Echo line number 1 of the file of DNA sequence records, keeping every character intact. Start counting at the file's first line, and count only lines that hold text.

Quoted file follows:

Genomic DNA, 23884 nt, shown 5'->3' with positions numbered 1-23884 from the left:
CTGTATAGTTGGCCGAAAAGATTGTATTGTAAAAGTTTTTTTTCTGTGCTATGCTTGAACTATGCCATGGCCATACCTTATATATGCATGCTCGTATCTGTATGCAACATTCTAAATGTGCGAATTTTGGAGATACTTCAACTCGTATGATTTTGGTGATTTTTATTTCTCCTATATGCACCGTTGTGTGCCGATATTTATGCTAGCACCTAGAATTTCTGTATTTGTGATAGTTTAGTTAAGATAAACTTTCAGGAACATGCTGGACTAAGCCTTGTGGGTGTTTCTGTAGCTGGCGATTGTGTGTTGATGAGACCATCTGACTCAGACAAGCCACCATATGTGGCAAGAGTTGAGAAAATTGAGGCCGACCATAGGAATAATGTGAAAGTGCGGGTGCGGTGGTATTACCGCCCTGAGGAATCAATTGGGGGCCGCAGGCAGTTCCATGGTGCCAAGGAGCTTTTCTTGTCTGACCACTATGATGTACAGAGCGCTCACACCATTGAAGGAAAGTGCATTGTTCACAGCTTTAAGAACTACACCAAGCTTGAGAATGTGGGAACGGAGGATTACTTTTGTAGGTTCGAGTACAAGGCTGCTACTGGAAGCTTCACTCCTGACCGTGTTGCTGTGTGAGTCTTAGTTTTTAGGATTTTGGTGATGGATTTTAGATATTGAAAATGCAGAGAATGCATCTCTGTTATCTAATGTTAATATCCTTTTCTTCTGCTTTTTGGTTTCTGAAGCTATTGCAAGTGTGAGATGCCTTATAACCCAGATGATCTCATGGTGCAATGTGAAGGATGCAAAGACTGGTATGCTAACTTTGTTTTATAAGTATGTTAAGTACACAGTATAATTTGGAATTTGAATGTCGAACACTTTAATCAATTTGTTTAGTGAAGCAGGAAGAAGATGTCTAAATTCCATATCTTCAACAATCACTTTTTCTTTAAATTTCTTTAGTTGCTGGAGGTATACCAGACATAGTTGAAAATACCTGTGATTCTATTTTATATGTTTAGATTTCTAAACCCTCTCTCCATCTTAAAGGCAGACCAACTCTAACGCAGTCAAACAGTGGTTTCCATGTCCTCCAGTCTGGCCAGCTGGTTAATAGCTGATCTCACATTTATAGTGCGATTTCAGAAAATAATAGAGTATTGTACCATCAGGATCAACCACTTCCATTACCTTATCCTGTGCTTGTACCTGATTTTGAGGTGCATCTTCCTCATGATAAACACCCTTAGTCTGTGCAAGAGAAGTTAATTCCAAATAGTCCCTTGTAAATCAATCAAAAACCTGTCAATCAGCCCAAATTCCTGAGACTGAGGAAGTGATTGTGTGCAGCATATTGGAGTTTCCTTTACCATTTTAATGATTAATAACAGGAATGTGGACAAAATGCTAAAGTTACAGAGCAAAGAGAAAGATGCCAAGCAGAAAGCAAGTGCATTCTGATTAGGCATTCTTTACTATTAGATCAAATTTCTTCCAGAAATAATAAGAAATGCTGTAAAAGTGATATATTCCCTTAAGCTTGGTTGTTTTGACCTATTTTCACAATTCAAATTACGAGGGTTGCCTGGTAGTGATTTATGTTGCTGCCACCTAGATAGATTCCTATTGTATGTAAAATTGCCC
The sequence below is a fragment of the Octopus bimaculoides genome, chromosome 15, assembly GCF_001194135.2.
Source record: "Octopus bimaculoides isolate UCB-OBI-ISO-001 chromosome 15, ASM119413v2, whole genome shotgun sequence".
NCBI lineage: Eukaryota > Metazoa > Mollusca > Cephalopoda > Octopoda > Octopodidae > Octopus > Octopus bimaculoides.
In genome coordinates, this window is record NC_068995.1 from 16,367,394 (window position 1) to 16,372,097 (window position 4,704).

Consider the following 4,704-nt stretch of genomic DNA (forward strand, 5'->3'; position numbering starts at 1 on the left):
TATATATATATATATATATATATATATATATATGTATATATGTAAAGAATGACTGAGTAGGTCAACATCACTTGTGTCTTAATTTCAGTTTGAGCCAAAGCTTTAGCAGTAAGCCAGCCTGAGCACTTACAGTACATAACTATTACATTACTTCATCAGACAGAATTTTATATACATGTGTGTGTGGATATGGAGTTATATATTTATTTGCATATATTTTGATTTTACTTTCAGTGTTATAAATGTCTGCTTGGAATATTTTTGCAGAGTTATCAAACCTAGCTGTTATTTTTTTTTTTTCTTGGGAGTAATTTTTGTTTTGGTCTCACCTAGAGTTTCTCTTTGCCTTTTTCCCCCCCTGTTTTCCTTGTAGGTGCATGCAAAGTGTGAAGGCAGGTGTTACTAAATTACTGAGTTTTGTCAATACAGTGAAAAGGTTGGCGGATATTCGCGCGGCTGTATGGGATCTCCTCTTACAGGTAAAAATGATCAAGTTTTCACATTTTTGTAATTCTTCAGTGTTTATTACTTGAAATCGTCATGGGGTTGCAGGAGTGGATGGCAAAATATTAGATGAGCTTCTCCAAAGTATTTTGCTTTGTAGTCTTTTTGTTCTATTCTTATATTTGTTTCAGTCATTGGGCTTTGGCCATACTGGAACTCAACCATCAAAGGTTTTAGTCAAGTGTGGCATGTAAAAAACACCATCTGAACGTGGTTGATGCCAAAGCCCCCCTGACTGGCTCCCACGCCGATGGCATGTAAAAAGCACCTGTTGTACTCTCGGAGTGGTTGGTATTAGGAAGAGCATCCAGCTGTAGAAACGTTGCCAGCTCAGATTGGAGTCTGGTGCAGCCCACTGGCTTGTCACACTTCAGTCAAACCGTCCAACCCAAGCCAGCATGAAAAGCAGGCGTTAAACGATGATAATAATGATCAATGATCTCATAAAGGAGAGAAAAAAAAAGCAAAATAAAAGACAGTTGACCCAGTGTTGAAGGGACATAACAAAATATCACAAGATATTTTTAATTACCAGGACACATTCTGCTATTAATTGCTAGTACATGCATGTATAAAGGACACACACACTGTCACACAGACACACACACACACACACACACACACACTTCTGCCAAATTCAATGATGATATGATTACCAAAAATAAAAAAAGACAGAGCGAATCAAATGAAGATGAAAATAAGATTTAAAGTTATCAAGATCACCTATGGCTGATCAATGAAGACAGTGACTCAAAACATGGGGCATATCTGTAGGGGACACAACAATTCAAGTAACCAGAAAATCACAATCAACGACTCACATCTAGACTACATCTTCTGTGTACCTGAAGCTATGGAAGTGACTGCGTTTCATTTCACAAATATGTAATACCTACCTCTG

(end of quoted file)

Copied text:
Genomic DNA, 23884 nt, shown 5'->3' with positions numbered 1-23884 from the left: